When choosing a cyber program to give your career a boost, first evaluate what skill level you are entering at. The journey to becoming a senior cybersecurity professional is a marathon of experiences—you need computer basics, sysadmin skills, ethical hacking practice, and more. Consider whether your next educational experience aligns with your background!
Furthermore, how will the cyber program best align you with the preferred job skills and qualifications listed by common entry-level cyber roles? Cybersecurity is a highly competitive field with many coveted roles; spend some time “reverse-engineering” your destination with resources like cyberseek.org. Fun fact: It is common for many CISOs to possess a masters in business administration in conjunction with various cyber qualifications.
Knowledge or skills?
Traditional academic programs such as four-year accredited universities will provide a strong foundation in knowledge of cybersecurity principles, whereas more hands-on, skill-intensive courses will provide a more immediate gain in practical cyber skills. Examples of more hands-on programs include workshops designed to prepare students to earn specific certifications such as the Offensive Security Certified Practitioner (OSCP) certification as well as intensive, modular programs like Code Fellows.
Quality of content and instruction
Cybersecurity is a field that thrives on knowing the latest threats and methodologies. Traditional educational institutions with four-year bachelor's programs may not deliver the most up-to-date content, as curriculum development from proposal to teaching is a time-intensive process. It is important to select a school or training program that is referencing the most up to date information in its content, so that a graduate can enter the workforce armed with modern, highly relevant tools and skills.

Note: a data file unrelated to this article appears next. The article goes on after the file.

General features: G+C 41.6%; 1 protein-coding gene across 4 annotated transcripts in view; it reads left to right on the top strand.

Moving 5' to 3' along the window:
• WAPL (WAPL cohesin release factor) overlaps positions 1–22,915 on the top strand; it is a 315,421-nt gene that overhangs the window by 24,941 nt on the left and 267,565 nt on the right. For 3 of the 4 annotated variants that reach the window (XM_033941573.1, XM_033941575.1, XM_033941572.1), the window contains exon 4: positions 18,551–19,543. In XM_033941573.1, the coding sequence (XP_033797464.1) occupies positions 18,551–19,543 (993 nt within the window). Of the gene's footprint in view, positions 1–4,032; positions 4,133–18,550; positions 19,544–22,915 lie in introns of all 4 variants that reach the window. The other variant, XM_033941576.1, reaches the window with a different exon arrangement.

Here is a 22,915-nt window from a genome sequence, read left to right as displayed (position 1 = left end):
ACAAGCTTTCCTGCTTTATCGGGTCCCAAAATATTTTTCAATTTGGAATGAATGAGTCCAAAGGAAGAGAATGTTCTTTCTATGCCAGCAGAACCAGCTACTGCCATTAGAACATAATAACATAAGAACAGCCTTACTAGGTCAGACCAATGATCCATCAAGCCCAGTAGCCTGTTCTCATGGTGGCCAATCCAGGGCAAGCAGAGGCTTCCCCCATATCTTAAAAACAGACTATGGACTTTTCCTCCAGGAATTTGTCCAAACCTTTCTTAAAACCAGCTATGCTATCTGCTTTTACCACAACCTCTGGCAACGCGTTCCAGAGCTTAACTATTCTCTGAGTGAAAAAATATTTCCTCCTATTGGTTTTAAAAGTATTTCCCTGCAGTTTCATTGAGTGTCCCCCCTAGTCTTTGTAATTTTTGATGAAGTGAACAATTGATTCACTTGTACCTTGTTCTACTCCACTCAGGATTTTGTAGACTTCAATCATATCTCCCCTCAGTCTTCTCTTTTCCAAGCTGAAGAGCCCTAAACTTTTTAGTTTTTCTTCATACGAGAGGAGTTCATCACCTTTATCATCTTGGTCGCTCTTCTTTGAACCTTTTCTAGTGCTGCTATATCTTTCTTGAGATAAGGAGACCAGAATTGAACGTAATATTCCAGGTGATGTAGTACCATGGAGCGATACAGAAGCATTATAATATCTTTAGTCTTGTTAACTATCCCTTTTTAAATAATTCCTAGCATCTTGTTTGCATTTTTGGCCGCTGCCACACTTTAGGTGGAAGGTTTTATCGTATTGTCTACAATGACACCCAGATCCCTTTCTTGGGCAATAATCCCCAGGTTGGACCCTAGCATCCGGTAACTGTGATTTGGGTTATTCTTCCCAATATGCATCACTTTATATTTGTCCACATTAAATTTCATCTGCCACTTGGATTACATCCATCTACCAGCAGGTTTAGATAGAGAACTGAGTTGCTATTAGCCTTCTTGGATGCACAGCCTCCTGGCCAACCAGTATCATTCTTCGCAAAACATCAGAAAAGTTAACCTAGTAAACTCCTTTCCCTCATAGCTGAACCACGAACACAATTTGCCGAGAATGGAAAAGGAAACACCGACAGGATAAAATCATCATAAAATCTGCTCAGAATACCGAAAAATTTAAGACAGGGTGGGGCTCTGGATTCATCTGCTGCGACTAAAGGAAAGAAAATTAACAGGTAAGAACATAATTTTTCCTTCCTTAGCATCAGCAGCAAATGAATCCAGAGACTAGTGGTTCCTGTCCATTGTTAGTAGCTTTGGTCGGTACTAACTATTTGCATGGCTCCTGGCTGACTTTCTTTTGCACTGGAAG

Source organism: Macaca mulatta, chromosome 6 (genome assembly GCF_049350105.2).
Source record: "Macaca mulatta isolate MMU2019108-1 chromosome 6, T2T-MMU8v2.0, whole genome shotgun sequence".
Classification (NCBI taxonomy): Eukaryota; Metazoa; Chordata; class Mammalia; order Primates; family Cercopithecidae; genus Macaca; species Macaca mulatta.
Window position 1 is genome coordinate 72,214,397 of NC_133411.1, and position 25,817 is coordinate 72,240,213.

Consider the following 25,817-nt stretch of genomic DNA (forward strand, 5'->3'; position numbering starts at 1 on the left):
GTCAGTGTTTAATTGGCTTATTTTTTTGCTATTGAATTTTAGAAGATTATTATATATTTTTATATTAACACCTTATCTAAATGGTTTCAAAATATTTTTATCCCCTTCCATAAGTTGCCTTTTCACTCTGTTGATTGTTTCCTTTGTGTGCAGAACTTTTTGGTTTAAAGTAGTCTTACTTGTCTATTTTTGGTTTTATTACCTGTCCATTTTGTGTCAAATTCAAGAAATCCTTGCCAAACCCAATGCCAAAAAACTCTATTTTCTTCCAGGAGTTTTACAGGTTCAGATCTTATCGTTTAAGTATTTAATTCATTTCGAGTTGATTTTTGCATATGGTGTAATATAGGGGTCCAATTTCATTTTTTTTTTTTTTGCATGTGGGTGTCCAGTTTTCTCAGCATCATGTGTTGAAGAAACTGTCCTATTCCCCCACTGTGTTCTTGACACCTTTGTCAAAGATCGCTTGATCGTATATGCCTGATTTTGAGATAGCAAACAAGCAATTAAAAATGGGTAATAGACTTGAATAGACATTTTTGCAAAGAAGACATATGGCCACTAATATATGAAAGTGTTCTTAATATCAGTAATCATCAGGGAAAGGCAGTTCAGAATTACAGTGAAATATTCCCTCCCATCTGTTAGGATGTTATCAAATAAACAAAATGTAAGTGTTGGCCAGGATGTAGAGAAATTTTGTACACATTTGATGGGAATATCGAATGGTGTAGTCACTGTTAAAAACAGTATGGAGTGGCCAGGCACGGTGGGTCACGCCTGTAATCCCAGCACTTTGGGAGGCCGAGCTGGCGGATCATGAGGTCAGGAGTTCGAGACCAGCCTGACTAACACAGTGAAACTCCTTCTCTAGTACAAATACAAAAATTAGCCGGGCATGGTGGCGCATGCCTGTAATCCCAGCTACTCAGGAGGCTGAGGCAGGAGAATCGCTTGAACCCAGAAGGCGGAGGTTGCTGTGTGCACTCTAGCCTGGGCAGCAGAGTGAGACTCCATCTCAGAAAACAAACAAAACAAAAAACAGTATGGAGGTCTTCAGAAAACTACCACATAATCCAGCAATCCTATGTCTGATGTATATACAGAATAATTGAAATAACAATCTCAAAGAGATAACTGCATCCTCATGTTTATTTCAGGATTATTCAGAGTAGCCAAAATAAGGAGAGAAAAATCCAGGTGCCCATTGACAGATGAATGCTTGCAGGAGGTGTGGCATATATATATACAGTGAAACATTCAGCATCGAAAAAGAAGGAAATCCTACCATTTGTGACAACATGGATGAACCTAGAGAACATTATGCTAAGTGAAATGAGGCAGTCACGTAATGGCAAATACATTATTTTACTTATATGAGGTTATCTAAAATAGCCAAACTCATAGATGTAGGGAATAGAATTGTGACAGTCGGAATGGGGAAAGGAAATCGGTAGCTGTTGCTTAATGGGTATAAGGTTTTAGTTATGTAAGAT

Consider the background of the institution and its instructors. A strictly-academic program may not align well with a learner seeking highly practical job skills that are relevant to the modern cyber workforce. Conversely, a technically-skilled and experienced professional seeking to augment their pedigree with credibility of knowledge may be better served by a more academically-inclined program and institution. Always view educational products from the lens of your background and current situation.
Return on investment
Education can be a costly endeavor, so consider your return on investment. Your investment will take the form of a time and fiscal commitment, which varies by institution and program. With longer programs there may be an “opportunity cost” to consider, i.e. what else could have been done with the time spent on a longer duration program?
Many professionals with busy careers and personal commitments have turned to more flexible education solutions. The long-held stigma against online-only institutions is quickly fading as busy professionals increasingly need educational programs that fit their lives and new work-from-home realities. This is not to say online institutions are objectively better; be sure to investigate teaching methodologies (pre-recorded video vs. live instructors?) and support structures (TA help vs solo efforts).
Consider what types of graduates the institution produces. What is the employment rate? Average starting salary? Do graduates speak highly of the curriculum, content, and learning experience? Word of mouth can be a powerful learning tool when evaluating an educational or training product
There you have it, five mission-critical items to consider when shopping for your next cyber education experience! If you are looking for the cyber skills that lead to a professional career, check out Code Fellows’ Ops and Cybersecurity program for a rigorous, hands-on, skill-intensive journey that will prepare graduates for a variety of roles in IT and cybersecurity.